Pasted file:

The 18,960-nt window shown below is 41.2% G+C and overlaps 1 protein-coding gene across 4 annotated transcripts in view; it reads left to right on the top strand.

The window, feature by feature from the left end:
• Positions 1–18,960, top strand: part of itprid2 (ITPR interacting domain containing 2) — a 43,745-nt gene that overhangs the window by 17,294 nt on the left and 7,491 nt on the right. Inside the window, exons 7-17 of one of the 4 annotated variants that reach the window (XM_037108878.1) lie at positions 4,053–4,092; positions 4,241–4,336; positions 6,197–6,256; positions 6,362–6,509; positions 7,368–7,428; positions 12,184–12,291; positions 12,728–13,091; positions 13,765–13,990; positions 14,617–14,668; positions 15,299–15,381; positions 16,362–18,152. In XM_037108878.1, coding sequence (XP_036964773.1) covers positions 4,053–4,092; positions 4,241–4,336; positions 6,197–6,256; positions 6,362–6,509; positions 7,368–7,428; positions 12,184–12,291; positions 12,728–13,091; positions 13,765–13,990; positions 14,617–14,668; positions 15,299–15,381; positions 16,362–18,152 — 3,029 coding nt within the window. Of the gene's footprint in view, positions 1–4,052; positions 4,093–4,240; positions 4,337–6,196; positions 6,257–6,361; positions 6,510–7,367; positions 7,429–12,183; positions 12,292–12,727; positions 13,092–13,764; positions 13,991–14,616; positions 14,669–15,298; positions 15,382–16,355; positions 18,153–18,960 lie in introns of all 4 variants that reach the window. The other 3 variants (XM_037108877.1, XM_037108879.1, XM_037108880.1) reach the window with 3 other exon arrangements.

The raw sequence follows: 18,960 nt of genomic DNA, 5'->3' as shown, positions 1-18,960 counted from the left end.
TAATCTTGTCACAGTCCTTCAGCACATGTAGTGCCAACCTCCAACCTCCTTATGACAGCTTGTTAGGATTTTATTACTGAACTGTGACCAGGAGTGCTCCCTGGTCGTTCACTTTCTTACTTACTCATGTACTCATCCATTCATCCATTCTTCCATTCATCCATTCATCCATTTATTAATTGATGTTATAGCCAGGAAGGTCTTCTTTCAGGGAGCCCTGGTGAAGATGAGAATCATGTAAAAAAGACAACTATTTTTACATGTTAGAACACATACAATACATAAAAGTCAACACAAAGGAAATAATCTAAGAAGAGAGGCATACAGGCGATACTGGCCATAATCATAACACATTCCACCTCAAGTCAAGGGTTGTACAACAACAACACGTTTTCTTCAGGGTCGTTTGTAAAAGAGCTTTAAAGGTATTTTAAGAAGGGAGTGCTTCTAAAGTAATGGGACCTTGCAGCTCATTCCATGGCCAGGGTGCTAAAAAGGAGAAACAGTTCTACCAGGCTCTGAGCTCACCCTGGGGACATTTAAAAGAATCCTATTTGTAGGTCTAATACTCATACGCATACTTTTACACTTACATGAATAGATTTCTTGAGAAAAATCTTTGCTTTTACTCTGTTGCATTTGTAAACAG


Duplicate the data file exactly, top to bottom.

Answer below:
The 18,960-nt window shown below is 41.2% G+C and overlaps 1 protein-coding gene across 4 annotated transcripts in view; it reads left to right on the top strand.

The window, feature by feature from the left end:
• Positions 1–18,960, top strand: part of itprid2 (ITPR interacting domain containing 2) — a 43,745-nt gene that overhangs the window by 17,294 nt on the left and 7,491 nt on the right. Inside the window, exons 7-17 of one of the 4 annotated variants that reach the window (XM_037108878.1) lie at positions 4,053–4,092; positions 4,241–4,336; positions 6,197–6,256; positions 6,362–6,509; positions 7,368–7,428; positions 12,184–12,291; positions 12,728–13,091; positions 13,765–13,990; positions 14,617–14,668; positions 15,299–15,381; positions 16,362–18,152. In XM_037108878.1, coding sequence (XP_036964773.1) covers positions 4,053–4,092; positions 4,241–4,336; positions 6,197–6,256; positions 6,362–6,509; positions 7,368–7,428; positions 12,184–12,291; positions 12,728–13,091; positions 13,765–13,990; positions 14,617–14,668; positions 15,299–15,381; positions 16,362–18,152 — 3,029 coding nt within the window. Of the gene's footprint in view, positions 1–4,052; positions 4,093–4,240; positions 4,337–6,196; positions 6,257–6,361; positions 6,510–7,367; positions 7,429–12,183; positions 12,292–12,727; positions 13,092–13,764; positions 13,991–14,616; positions 14,669–15,298; positions 15,382–16,355; positions 18,153–18,960 lie in introns of all 4 variants that reach the window. The other 3 variants (XM_037108877.1, XM_037108879.1, XM_037108880.1) reach the window with 3 other exon arrangements.

The raw sequence follows: 18,960 nt of genomic DNA, 5'->3' as shown, positions 1-18,960 counted from the left end.
TAATCTTGTCACAGTCCTTCAGCACATGTAGTGCCAACCTCCAACCTCCTTATGACAGCTTGTTAGGATTTTATTACTGAACTGTGACCAGGAGTGCTCCCTGGTCGTTCACTTTCTTACTTACTCATGTACTCATCCATTCATCCATTCTTCCATTCATCCATTCATCCATTTATTAATTGATGTTATAGCCAGGAAGGTCTTCTTTCAGGGAGCCCTGGTGAAGATGAGAATCATGTAAAAAAGACAACTATTTTTACATGTTAGAACACATACAATACATAAAAGTCAACACAAAGGAAATAATCTAAGAAGAGAGGCATACAGGCGATACTGGCCATAATCATAACACATTCCACCTCAAGTCAAGGGTTGTACAACAACAACACGTTTTCTTCAGGGTCGTTTGTAAAAGAGCTTTAAAGGTATTTTAAGAAGGGAGTGCTTCTAAAGTAATGGGACCTTGCAGCTCATTCCATGGCCAGGGTGCTAAAAAGGAGAAACAGTTCTACCAGGCTCTGAGCTCACCCTGGGGACATTTAAAAGAATCCTATTTGTAGGTCTAATACTCATACGCATACTTTTACACTTACATGAATAGATTTCTTGAGAAAAATCTTTGCTTTTACTCTGTTGCATTTGTAAACAG